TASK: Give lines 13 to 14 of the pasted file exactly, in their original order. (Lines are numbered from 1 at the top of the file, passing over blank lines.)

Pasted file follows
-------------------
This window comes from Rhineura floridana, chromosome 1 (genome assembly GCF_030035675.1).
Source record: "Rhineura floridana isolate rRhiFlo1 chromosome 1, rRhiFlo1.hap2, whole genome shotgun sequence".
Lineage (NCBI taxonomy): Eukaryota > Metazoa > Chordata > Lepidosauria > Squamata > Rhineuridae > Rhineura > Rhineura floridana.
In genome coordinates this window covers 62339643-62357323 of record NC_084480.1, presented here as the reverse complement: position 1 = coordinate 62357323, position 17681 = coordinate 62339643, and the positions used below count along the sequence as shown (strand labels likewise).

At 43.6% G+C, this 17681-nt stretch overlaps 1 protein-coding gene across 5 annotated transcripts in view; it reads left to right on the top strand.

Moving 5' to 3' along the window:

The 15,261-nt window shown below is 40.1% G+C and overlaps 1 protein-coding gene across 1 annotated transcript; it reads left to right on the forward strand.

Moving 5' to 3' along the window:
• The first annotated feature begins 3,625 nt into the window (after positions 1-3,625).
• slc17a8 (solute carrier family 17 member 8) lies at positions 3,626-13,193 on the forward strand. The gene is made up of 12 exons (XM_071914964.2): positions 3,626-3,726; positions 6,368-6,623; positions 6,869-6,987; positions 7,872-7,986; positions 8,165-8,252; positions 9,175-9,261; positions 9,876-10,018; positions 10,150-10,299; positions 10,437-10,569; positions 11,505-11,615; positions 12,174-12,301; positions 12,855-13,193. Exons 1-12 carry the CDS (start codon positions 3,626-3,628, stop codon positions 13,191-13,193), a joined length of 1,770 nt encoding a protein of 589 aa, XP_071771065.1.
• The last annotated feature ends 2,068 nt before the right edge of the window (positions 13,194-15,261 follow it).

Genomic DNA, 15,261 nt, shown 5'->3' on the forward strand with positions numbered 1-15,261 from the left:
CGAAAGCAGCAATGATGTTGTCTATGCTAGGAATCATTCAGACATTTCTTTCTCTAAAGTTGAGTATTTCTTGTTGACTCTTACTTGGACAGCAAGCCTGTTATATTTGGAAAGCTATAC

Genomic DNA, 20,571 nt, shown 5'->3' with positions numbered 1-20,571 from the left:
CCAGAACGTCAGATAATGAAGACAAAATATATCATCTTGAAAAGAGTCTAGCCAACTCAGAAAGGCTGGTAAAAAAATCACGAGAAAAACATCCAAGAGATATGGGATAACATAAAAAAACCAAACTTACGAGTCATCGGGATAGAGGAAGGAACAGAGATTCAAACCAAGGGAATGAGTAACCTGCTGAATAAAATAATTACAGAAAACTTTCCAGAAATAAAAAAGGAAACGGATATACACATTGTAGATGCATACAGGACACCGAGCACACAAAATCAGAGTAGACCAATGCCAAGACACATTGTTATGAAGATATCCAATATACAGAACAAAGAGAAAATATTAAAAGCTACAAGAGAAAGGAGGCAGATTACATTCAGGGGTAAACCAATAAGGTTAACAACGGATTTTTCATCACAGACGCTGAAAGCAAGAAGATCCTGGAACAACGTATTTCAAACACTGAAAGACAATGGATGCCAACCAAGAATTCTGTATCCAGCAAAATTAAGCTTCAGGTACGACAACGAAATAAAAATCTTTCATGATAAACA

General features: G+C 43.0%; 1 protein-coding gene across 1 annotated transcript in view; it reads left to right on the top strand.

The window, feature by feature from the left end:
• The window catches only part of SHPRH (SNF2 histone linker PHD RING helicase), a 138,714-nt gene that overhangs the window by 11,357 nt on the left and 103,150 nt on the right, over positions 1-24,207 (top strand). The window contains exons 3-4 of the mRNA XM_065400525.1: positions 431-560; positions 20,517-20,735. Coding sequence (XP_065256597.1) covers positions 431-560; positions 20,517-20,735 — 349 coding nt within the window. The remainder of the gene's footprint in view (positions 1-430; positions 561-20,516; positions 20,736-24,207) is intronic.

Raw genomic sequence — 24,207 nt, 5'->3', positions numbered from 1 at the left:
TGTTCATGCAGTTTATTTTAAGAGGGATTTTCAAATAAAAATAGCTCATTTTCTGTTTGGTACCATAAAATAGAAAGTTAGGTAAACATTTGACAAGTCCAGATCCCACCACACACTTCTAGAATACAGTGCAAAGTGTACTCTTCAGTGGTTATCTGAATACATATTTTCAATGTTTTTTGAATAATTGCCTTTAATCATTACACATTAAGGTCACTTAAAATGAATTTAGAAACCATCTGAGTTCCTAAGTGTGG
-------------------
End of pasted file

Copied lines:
CGAAAGCAGCAATGATGTTGTCTATGCTAGGAATCATTCAGACATTTCTTTCTCTAAAGTTGAGTATTTCTTGTTGACTCTTACTTGGACAGCAAGCCTGTTATATTTGGAAAGCTATAC

Genomic DNA, 20,571 nt, shown 5'->3' with positions numbered 1-20,571 from the left: